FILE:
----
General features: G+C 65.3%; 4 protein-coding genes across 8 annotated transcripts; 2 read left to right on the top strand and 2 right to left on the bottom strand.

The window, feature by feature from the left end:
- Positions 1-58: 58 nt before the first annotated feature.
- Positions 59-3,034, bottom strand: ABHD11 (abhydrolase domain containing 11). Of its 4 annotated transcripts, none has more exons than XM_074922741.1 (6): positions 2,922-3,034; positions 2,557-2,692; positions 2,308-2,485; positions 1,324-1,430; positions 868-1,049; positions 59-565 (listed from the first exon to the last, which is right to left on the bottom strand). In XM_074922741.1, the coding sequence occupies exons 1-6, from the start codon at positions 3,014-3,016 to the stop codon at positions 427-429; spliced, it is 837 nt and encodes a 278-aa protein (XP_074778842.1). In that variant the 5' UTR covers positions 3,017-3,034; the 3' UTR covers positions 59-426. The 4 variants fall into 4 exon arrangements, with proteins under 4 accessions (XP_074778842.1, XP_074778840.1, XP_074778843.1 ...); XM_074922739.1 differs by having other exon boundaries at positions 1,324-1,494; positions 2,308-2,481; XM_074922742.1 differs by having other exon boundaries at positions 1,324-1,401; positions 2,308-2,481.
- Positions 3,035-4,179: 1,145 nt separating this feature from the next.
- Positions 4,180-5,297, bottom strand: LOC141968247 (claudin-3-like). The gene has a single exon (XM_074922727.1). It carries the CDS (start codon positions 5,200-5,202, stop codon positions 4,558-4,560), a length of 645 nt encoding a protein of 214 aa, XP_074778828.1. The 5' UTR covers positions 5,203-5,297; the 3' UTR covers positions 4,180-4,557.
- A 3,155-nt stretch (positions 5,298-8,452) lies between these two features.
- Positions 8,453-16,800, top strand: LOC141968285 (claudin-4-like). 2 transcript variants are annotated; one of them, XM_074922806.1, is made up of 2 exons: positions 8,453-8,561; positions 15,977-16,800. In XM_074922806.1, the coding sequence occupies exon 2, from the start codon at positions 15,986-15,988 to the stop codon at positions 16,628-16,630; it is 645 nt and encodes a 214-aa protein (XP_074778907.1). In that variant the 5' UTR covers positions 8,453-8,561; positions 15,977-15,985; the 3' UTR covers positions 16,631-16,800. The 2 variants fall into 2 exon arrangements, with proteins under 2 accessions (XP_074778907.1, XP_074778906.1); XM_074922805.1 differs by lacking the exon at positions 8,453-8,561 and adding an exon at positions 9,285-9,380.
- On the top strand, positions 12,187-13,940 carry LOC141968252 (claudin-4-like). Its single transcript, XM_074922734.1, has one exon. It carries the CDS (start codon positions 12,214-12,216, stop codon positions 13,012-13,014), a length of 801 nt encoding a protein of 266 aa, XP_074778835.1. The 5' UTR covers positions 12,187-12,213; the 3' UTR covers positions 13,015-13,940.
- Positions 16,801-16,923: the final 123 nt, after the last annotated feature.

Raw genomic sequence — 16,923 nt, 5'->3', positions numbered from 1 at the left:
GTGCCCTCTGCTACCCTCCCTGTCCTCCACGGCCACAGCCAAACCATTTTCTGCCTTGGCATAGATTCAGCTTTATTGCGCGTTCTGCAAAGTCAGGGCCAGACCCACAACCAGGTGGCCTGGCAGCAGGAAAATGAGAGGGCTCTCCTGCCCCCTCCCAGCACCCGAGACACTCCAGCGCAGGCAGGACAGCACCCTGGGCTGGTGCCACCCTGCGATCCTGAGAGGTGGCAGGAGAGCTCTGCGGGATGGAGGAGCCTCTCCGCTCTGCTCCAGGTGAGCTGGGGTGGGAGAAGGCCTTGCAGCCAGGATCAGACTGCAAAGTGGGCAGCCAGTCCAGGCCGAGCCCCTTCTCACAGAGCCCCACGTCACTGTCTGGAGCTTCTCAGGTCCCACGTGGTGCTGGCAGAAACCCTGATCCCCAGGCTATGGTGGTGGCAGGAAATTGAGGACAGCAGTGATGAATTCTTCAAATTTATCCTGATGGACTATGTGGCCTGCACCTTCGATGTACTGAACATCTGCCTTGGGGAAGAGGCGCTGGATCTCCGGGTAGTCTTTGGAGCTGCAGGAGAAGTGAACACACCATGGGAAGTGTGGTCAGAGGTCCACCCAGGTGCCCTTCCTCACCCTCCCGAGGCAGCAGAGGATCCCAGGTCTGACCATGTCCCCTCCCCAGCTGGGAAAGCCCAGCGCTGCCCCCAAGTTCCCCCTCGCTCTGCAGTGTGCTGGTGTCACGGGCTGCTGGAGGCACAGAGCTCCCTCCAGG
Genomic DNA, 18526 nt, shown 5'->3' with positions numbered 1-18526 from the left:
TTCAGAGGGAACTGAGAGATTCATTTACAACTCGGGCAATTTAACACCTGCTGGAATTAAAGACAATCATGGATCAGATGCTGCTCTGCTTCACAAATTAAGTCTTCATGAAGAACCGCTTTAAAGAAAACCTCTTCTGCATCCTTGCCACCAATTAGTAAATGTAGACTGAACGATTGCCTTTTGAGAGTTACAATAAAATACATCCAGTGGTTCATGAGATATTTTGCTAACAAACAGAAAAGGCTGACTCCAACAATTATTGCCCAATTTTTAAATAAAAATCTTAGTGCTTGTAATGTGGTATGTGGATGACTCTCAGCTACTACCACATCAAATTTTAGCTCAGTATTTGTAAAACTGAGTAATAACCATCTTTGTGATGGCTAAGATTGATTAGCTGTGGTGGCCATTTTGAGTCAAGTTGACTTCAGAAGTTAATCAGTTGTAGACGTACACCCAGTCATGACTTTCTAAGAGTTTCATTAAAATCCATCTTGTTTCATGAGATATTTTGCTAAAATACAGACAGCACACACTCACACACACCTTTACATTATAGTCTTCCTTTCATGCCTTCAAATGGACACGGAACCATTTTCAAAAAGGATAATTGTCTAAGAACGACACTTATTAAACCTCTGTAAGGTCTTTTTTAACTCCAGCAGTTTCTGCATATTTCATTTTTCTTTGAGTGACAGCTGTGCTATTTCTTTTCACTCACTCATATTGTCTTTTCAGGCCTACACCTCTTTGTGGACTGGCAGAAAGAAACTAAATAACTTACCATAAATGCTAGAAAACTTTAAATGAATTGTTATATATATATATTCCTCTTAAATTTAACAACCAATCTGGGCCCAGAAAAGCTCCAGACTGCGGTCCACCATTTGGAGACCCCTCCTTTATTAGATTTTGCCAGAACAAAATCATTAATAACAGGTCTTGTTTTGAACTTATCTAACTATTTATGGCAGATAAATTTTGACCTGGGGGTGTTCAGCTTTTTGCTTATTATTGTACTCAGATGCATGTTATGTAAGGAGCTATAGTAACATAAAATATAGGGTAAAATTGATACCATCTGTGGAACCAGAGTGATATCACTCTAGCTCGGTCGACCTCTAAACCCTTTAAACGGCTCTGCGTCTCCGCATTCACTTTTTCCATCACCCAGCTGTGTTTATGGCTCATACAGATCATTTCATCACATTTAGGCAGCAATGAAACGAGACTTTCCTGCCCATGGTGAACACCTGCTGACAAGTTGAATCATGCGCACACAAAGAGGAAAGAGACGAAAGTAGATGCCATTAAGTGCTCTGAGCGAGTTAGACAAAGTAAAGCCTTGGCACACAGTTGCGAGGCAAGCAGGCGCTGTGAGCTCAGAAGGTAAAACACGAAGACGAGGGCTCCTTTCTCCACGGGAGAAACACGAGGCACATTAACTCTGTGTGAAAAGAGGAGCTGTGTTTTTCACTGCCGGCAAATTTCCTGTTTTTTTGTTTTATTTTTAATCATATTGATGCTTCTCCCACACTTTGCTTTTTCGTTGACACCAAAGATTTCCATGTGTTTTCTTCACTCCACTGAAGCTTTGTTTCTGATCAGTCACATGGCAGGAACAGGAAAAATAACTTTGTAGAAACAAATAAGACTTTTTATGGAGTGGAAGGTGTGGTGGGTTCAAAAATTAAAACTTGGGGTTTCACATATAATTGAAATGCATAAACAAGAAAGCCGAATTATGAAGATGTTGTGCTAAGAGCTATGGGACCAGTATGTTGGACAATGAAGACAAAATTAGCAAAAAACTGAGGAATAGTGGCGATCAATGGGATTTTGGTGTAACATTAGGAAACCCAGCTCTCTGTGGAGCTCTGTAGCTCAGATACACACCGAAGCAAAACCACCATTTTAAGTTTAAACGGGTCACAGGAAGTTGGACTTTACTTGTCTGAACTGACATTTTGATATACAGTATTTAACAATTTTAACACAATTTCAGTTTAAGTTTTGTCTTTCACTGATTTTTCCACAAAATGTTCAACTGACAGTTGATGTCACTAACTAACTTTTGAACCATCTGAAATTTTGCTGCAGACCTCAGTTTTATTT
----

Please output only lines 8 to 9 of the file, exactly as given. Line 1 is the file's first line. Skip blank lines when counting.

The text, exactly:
- Positions 8,453-16,800, top strand: LOC141968285 (claudin-4-like). 2 transcript variants are annotated; one of them, XM_074922806.1, is made up of 2 exons: positions 8,453-8,561; positions 15,977-16,800. In XM_074922806.1, the coding sequence occupies exon 2, from the start codon at positions 15,986-15,988 to the stop codon at positions 16,628-16,630; it is 645 nt and encodes a 214-aa protein (XP_074778907.1). In that variant the 5' UTR covers positions 8,453-8,561; positions 15,977-15,985; the 3' UTR covers positions 16,631-16,800. The 2 variants fall into 2 exon arrangements, with proteins under 2 accessions (XP_074778907.1, XP_074778906.1); XM_074922805.1 differs by lacking the exon at positions 8,453-8,561 and adding an exon at positions 9,285-9,380.
- On the top strand, positions 12,187-13,940 carry LOC141968252 (claudin-4-like). Its single transcript, XM_074922734.1, has one exon. It carries the CDS (start codon positions 12,214-12,216, stop codon positions 13,012-13,014), a length of 801 nt encoding a protein of 266 aa, XP_074778835.1. The 5' UTR covers positions 12,187-12,213; the 3' UTR covers positions 13,015-13,940.